Throughout Things and Flesh, there is a wonderful sense of song, a kind of ringing up and down the scales of being. Here, Linda Gregg engages with the searches and findings of both the intellect and the body. This is poetry beautiful in its attention to the things and flesh of this world, to a life of passionate maturity and substance and the mysteries found within.
Loss is a constant companion in Things and Flesh as the poet explores what lesson can be found in "the way this new silence lasts." What all the poems accomplish is to carry the grief we must all by nature endure. They carry our grief across boundaries, over time, and perhaps even beyond, into what used to be called "salvation"--but which Gregg now indicates is instead the place where poetry is made. the consolations are hard won, but no less triumphant.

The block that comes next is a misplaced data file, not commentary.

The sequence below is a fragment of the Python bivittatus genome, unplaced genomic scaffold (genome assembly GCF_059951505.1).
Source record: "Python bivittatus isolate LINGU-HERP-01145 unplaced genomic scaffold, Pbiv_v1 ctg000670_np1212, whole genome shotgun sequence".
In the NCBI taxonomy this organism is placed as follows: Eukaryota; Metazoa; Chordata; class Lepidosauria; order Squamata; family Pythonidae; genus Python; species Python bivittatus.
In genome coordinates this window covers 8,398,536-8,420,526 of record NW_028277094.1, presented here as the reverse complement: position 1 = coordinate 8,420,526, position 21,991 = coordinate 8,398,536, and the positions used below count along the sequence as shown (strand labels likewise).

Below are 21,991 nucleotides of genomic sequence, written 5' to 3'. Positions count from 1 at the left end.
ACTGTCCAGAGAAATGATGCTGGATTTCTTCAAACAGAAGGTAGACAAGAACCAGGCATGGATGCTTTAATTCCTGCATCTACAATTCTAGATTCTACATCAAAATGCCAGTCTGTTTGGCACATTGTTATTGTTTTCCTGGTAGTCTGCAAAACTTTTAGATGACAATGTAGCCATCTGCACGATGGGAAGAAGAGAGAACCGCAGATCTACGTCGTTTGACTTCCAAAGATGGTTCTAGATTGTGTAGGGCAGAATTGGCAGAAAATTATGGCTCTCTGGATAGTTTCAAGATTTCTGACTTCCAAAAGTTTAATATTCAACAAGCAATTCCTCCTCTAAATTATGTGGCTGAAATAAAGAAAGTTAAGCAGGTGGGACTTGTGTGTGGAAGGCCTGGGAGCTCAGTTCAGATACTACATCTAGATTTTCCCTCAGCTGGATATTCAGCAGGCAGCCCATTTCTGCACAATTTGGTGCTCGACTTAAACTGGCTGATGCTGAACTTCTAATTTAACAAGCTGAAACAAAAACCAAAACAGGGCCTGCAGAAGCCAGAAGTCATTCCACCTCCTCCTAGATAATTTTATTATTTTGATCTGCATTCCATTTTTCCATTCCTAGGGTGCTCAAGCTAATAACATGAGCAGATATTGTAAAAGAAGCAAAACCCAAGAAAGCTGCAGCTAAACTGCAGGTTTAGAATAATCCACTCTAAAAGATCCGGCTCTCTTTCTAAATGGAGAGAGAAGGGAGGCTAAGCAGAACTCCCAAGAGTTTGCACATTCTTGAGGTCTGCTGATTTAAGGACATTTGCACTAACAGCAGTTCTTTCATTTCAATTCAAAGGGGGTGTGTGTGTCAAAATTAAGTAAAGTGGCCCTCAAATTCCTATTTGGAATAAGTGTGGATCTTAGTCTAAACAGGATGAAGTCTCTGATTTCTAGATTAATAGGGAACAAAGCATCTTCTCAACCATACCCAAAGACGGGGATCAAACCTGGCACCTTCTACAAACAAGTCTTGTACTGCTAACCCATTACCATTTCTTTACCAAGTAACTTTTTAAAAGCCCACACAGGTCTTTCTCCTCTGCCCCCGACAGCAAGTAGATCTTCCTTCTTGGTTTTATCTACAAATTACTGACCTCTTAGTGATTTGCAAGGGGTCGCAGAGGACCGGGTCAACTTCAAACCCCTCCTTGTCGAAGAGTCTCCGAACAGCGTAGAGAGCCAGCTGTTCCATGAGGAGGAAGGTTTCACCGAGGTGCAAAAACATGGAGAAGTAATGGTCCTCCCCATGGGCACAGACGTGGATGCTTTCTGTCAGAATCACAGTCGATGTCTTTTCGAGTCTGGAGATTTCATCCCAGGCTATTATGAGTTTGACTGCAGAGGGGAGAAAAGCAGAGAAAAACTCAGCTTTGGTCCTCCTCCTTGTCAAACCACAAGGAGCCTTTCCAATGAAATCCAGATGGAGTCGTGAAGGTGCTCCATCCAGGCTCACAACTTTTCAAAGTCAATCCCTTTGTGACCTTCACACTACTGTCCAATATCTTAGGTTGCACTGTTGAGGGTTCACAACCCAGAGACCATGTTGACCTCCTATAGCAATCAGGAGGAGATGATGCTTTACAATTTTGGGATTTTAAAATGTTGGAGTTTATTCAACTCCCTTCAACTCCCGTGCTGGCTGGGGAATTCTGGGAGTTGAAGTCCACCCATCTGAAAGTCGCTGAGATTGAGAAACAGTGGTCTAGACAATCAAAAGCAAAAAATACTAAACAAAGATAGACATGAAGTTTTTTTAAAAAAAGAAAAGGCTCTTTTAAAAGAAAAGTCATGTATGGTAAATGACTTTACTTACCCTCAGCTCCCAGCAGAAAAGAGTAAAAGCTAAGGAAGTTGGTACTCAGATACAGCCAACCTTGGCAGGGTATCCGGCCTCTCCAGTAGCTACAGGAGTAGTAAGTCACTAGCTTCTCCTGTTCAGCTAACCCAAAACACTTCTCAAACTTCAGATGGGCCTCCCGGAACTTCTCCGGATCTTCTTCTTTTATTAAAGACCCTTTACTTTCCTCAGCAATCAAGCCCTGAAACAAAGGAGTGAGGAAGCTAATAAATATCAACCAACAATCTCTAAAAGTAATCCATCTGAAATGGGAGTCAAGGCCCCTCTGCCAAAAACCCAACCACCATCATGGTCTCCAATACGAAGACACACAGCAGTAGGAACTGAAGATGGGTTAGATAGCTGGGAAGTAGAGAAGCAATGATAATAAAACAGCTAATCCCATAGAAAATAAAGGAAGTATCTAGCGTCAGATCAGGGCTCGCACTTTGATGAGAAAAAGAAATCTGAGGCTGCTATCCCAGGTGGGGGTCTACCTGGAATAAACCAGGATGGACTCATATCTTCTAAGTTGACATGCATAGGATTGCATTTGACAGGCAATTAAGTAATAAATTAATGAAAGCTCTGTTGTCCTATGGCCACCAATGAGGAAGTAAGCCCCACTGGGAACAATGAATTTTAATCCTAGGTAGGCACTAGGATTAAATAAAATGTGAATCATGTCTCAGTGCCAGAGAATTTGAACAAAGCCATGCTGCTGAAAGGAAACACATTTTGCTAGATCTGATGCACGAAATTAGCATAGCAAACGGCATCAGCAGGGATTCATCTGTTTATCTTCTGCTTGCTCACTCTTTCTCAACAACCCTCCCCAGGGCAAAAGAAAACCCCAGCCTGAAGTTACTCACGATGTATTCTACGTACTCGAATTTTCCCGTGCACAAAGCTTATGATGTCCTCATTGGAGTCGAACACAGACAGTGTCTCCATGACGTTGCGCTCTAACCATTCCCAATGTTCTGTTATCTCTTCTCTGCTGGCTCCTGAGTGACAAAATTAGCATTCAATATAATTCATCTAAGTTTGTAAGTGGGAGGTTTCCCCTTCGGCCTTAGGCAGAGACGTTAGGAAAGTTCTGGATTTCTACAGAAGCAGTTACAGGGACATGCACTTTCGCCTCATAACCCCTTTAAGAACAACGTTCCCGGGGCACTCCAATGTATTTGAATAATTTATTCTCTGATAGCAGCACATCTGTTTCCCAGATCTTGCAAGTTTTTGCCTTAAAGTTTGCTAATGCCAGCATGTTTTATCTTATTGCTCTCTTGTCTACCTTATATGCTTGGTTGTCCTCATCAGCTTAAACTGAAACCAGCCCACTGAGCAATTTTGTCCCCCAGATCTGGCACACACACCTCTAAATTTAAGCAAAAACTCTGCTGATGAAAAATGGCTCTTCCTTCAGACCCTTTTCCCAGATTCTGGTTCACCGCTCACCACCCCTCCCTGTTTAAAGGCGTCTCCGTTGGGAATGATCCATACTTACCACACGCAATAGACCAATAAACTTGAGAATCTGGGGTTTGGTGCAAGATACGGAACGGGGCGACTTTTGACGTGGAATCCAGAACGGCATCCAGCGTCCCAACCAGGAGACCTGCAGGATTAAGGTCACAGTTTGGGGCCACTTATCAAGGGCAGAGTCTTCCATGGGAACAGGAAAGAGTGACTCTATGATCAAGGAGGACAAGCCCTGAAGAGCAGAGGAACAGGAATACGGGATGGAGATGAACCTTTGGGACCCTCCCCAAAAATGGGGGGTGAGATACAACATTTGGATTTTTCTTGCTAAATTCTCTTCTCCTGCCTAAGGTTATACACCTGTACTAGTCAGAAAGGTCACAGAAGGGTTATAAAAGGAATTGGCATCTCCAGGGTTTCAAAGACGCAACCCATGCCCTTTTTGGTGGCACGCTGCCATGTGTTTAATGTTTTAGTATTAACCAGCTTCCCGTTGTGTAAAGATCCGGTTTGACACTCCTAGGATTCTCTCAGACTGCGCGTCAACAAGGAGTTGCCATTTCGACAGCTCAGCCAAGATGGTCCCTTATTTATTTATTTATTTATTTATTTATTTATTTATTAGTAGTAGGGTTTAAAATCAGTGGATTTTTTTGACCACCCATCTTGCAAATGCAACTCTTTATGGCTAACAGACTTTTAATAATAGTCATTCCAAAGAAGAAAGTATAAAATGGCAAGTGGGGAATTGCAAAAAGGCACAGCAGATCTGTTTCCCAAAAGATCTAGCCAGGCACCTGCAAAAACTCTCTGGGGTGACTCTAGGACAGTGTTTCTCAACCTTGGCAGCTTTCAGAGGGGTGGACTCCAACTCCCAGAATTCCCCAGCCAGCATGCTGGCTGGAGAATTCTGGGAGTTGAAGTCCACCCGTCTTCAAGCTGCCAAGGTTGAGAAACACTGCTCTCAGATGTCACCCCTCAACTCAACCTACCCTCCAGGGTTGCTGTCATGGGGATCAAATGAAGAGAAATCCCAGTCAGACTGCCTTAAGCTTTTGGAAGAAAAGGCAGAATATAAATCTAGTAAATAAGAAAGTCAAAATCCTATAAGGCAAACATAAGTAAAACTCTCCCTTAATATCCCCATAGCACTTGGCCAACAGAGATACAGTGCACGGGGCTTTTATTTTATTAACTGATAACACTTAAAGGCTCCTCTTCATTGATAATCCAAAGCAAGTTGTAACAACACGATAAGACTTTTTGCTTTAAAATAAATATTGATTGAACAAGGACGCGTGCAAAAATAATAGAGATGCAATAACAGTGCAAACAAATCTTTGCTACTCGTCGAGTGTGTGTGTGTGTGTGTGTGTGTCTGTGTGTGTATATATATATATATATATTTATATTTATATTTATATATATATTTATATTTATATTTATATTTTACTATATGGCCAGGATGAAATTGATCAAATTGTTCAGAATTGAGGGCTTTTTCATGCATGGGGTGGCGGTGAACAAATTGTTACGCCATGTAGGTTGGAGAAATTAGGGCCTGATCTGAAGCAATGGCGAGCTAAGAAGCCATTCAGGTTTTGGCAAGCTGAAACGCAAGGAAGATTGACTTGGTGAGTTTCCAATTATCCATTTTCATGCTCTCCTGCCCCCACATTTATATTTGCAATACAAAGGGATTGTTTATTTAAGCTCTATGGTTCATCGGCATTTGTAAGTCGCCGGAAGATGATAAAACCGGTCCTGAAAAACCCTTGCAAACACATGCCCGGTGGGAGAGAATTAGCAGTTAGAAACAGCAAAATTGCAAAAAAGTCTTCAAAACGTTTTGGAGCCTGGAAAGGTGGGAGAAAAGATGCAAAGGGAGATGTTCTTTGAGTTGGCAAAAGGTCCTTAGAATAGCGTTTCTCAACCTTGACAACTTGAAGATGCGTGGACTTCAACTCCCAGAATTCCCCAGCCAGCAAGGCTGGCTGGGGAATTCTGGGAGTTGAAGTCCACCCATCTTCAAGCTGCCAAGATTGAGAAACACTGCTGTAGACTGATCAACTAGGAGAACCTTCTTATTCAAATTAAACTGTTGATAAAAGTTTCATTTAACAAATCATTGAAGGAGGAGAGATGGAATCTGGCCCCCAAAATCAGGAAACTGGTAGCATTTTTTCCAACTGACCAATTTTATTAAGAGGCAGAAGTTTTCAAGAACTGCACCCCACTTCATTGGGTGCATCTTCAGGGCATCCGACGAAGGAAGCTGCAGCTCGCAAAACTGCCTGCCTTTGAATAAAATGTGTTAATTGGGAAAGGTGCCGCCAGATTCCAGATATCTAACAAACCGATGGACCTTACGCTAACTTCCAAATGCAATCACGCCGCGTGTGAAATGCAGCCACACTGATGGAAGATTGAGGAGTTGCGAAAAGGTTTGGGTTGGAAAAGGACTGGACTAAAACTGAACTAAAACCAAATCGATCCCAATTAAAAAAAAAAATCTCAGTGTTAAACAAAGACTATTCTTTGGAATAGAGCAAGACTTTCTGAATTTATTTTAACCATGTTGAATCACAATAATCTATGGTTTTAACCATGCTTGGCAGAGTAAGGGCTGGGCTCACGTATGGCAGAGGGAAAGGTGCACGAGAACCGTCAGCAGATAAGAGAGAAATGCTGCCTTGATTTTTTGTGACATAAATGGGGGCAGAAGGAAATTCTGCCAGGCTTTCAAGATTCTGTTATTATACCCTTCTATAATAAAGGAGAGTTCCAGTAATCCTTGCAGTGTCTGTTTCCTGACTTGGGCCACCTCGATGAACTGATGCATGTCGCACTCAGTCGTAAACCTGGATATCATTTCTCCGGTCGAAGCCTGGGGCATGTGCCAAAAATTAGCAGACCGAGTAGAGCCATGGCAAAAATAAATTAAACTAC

Things and Flesh is a collection that again demonstrates how, as Joseph Brodsky said of her earlier work, "The blinding intensity of Ms. Gregg's lines stain the reader's psyche the way lightning or heartbreak do."
"I consider Linda Gregg one of the best American poets, and I value the neatness of design in her poems, as well as the energy of each line." --Czeslaw Milosz, in A Book of Luminous Things